To the right of the DESK menu is the FILE menu. Accessing the entries
in this menu require certain criteria to be fufilled. The topmost entry
is labelled open. To use this option you have to select a file or disk
drive. How do you do this? I hear you ask, well selecting a file or
drive is achieved by single clicking with the left mouse button on it.
The drive or folder will go black (as in the picture above). De-selecting
a file is as simple as clicking on a patch of green on the desktop or
blank spot in a window. Anway once a file is selected the OPEN option
performs the same task as a double click. To be honest you won't use
this option much as it's much easier to double click in most instances.
This requires a file or disk drive to be selected to activate. Clicking on SHOW INFO will bring up a window, within which is contained information about the disk or file that you selected. For instance it will tell you the size of the file or the number of files and folders on the disk. This might not seem immeadiately useful but it soon will. It's very useful when copying to floppy disk and you need to know whether you'll be able to fit all the files on for example.
Underneath SHOW INFO is NEW FOLDER. For this to work a window displaying a disk or folder contents must be open. This is a commonly used option and allows you to organise your files effectively.
Clicking on NEW FOLDER allows you to specify a name for your folder.
Underneath NEW FOLDER are the menu options CLOSE and CLOSE ALL. CLOSE has the same effect as clicking on the closer button on a window, while CLOSE ALL closes the window regardless of which folder your in. Personally I never use these as it's a darn site quicker just to use the closer button on the window.
Finally in the FILE menu is the big scary one. FORMAT.
FORMAT is used to make the disks readable by the ST. ST's can read PC
floppies so you might never need to do this. But more than likely you
will. Remember if you format a disk you loose all information that may
be on it (As a helpful dialogue tells you before you try to format something)
so never use it on a disk with anything you want to keep on it. Once
you've formatted it there is no return.
Moving on to the VIEW menu.
The VIEW menu is used to manipulate the contents of open windows. A
window needs to be open to access any of the options. The first option
SHOW AS ICONS doen't seem to do anything when you click on it. That's
because by default the contents of a window are shown as icons (see
the tick). However if you click on the SHOW AS TEXT option you will
notice a big change. The icons have gone and have replaced by some ugly
looking text. Although not so pretty and not so immeadiately easy to
get to grips with this is the better way of working with files. If however
you hate it you can now click on the SHOW AS ICONS option in the menu
to get things back to the way they were.
Finally we come to the OPTIONS menu entry.
The first entry in this menu is INSTALL DISK DRIVE. At this stage you won't really need it as its main purpose is adding icons for hard disks and CD Roms etc. You can however use it to add another Floppy Disk A icon for example which you might want to put over the other side of the screen. To install a disk drive do the following: Select an already existing disk drive (for example Floppy Disk A) and the menu entry should become accessible. Click on install disk drive in the menu. A dialogue appears allowing you to change the drive identifier and label. So Floppy Disk A would have an identifier of A and a label of Floppy Disk. You could change the label to whatever you liked. A hard disk would have a identifier of C as A and B have been used up by floppy disks. Therefore it might read Drive: C, Label: Hard Disk. Clicking on INSTALL at this point will create a new icon on your desktop to access the new drive (or it might just change the label for your old one). It won't of course wok if your haven't actually got one. To remove a disk drive, select the drive you want to remove go to the INSTALL DISK DRIVE option and then click on REMOVE.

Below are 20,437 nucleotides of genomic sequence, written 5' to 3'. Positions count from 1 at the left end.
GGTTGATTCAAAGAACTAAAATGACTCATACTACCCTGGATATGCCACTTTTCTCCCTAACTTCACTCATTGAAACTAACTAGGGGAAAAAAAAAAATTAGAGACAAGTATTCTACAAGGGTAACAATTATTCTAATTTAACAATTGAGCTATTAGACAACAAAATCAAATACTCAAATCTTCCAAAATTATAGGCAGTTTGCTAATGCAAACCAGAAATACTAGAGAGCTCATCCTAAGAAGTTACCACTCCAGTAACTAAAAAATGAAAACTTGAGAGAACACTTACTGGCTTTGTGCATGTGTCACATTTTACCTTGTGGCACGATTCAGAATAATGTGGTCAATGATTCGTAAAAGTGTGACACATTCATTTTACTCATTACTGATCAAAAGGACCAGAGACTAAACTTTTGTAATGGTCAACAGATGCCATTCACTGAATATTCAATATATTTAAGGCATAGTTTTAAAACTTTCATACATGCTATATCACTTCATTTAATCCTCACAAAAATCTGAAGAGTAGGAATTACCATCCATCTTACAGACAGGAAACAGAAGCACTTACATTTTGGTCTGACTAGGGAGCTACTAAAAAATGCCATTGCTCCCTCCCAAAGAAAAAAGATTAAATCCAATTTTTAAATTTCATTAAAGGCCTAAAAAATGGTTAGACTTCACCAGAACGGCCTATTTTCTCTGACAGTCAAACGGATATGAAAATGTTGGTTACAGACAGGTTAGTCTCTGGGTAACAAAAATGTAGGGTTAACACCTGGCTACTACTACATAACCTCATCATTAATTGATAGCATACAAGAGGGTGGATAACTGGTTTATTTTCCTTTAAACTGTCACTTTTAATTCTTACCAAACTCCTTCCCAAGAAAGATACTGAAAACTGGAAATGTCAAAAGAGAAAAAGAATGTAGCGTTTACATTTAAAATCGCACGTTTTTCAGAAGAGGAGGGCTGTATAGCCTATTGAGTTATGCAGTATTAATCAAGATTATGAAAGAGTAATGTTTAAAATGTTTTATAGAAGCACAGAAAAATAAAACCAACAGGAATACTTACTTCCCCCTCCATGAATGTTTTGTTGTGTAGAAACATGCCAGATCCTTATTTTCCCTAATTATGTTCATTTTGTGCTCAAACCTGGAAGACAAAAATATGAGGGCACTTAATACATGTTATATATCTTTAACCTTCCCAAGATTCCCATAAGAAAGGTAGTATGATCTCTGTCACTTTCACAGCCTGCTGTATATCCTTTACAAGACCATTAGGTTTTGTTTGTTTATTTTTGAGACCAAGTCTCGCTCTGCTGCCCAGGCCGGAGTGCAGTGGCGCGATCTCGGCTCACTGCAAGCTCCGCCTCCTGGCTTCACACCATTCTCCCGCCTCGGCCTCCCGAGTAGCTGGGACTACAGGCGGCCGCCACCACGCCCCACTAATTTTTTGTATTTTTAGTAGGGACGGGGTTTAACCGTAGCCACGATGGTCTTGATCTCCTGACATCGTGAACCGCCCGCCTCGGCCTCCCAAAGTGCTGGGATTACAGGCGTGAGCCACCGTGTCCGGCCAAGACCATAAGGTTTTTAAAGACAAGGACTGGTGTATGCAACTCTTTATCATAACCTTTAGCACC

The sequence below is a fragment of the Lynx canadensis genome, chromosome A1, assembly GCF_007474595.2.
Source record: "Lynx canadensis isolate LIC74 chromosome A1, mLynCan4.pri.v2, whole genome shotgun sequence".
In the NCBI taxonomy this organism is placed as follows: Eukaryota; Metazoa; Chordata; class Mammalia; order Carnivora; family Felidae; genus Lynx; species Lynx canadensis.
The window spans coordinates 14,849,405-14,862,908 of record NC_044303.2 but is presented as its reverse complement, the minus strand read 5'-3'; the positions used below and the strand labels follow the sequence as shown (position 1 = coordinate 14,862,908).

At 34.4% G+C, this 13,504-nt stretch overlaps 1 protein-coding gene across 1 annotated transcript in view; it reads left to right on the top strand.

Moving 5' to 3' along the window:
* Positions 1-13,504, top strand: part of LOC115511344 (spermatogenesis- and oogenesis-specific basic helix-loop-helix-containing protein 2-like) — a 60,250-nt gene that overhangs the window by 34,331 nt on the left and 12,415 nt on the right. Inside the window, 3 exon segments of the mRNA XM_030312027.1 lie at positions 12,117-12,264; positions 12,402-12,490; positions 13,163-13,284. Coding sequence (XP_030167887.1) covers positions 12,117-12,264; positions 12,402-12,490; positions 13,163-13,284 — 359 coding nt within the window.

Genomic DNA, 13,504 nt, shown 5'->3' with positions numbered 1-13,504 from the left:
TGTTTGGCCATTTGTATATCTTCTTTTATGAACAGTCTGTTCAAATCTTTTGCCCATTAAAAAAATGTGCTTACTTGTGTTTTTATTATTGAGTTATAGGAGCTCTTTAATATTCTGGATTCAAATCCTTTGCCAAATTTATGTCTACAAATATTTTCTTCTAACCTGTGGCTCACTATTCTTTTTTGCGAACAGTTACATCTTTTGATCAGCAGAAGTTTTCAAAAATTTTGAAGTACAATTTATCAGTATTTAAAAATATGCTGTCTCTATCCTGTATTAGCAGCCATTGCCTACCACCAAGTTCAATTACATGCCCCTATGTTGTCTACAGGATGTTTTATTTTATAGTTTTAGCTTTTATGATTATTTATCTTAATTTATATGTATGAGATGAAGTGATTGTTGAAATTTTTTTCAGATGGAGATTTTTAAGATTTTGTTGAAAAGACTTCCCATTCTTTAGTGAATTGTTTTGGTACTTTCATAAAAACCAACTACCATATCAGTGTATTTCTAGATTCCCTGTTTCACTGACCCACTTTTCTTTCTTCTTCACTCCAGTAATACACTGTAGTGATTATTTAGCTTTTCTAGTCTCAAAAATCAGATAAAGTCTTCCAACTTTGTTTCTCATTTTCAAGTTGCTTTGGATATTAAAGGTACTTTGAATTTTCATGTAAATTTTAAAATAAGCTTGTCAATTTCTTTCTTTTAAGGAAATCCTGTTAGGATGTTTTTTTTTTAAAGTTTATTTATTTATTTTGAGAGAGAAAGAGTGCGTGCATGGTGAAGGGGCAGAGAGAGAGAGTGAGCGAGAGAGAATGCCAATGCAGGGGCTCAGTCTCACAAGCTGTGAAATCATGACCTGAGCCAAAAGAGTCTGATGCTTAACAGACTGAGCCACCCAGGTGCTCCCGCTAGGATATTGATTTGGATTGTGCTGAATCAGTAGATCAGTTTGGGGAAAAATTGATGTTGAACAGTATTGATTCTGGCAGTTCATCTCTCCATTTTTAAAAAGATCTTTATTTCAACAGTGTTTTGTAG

Underneath INSTALL DISK DRIVE in the OPTIONS menu is INSTALL APPLICATION.
This is a very useful desk entry, but its scope is a bit beyond this first tutorial. In brief the dialogue allows you to set programs to autostart on boot up and also designate certain applications to automatically load files when you double click on them.
The next option down in the OPTIONS menu is the SET PREFERENCES option.
The main purpose of the SET PREFERENCES option is to allow the ST to change resolution on a television or a low resolution monitor. The ST boots up in low resolution however switching to medium resolution gives more space for programs such as word processors to work in. Mono users unfortuantly can't change resolution. The dialog also allows the user to turn off some of the confirmation dialogues if they feel the need. Changing to medium resolution is as simple as clicking on the MEDIUM button and then clicking on OK. If you don't like the new resolution (it doesn't look very clear on some TVs, then simply go back into the SET PREFERENCES dialogue and click on the LOW button and then OK.
The penultimate option is SAVE DESKTOP.
This dialogue allows you to save any changes to disk in a file called DESKTOP.INF. So if you have changed your view of folders to text mode or want to boot up in medium resolution rather than low, saving the desktop will save you having to configure the desktop again next time you run it.
The final option is PRINT SCREEN.
This is a fairly poor option that allows you to do a crude, screen dump in Epson compatible format. If your printer doesn't offer Epson compatibility your out of luck. Occasionally useful, but not often.
This brings us to the end of this introduction to the desktop.
you're ready for the next stage of the ST Guide